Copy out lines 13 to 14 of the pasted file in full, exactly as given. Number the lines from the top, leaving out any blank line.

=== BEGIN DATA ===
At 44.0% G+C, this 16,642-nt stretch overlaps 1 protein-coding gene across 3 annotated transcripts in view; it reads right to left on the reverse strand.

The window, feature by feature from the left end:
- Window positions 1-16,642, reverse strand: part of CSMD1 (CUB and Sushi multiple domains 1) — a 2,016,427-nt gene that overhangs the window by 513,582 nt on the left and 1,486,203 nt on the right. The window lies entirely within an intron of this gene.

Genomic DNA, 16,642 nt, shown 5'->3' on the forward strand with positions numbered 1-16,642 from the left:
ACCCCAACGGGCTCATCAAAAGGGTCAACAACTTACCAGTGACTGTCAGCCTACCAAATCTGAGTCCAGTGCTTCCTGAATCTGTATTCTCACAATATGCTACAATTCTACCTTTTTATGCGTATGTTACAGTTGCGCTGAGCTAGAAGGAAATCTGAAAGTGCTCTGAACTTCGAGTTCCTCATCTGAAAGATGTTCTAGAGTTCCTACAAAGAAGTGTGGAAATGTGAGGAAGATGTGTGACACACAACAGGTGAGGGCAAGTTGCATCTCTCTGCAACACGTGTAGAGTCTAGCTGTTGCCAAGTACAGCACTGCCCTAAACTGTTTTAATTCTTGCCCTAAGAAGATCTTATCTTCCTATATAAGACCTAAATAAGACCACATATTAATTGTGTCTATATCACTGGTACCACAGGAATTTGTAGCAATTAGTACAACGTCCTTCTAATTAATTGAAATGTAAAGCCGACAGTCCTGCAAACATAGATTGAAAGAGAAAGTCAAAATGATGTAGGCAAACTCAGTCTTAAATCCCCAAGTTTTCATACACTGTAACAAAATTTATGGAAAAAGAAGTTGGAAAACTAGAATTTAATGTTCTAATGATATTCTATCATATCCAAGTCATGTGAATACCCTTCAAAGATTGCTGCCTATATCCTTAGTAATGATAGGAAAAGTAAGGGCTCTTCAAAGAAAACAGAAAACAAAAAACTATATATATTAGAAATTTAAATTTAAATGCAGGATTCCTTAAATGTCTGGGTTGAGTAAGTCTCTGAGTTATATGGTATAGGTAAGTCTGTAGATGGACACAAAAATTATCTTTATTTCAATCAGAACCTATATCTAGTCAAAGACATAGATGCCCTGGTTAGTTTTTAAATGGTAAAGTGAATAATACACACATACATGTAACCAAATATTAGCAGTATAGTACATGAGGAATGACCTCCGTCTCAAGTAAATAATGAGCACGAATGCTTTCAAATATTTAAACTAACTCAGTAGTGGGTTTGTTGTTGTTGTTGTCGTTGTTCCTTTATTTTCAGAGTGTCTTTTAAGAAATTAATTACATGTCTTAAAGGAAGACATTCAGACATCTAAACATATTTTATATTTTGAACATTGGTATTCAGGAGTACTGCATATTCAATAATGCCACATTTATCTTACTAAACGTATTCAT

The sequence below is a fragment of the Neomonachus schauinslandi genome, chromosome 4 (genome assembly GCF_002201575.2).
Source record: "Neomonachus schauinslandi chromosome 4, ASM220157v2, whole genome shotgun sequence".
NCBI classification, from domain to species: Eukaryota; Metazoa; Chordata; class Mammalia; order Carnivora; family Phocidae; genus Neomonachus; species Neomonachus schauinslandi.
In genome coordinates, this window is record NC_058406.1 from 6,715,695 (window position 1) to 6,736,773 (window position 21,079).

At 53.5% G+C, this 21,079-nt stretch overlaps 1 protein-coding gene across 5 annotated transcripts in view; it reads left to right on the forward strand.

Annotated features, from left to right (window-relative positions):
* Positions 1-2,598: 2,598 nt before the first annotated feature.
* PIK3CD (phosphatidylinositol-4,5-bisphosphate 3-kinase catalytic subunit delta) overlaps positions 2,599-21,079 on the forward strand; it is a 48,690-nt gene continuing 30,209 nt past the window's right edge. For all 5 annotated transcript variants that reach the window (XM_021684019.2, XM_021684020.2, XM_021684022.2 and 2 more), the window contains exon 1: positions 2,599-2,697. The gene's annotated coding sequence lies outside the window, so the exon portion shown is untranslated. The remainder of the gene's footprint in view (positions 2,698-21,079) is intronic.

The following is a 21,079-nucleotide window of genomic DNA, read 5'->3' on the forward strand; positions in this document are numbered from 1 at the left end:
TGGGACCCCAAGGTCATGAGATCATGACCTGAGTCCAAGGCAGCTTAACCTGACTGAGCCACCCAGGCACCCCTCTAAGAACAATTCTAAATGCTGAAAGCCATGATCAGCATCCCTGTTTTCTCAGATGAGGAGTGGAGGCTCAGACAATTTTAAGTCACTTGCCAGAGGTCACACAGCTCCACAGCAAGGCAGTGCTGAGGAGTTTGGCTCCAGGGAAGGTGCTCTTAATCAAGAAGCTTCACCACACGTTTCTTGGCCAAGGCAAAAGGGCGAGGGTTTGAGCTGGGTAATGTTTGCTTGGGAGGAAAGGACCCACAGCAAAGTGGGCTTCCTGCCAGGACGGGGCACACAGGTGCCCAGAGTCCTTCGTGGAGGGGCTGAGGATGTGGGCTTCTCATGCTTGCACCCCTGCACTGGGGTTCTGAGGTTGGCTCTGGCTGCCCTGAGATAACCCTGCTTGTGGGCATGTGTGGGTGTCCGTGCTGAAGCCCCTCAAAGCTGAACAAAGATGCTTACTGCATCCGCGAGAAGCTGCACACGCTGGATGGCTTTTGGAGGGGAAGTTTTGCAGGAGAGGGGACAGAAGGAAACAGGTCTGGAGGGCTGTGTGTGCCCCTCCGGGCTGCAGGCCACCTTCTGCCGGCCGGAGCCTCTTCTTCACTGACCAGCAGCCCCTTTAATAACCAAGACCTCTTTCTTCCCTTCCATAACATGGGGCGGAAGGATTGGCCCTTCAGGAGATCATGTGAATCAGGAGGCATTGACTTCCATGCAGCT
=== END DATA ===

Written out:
* PIK3CD (phosphatidylinositol-4,5-bisphosphate 3-kinase catalytic subunit delta) overlaps positions 2,599-21,079 on the forward strand; it is a 48,690-nt gene continuing 30,209 nt past the window's right edge. For all 5 annotated transcript variants that reach the window (XM_021684019.2, XM_021684020.2, XM_021684022.2 and 2 more), the window contains exon 1: positions 2,599-2,697. The gene's annotated coding sequence lies outside the window, so the exon portion shown is untranslated. The remainder of the gene's footprint in view (positions 2,698-21,079) is intronic.

The following is a 21,079-nucleotide window of genomic DNA, read 5'->3' on the forward strand; positions in this document are numbered from 1 at the left end: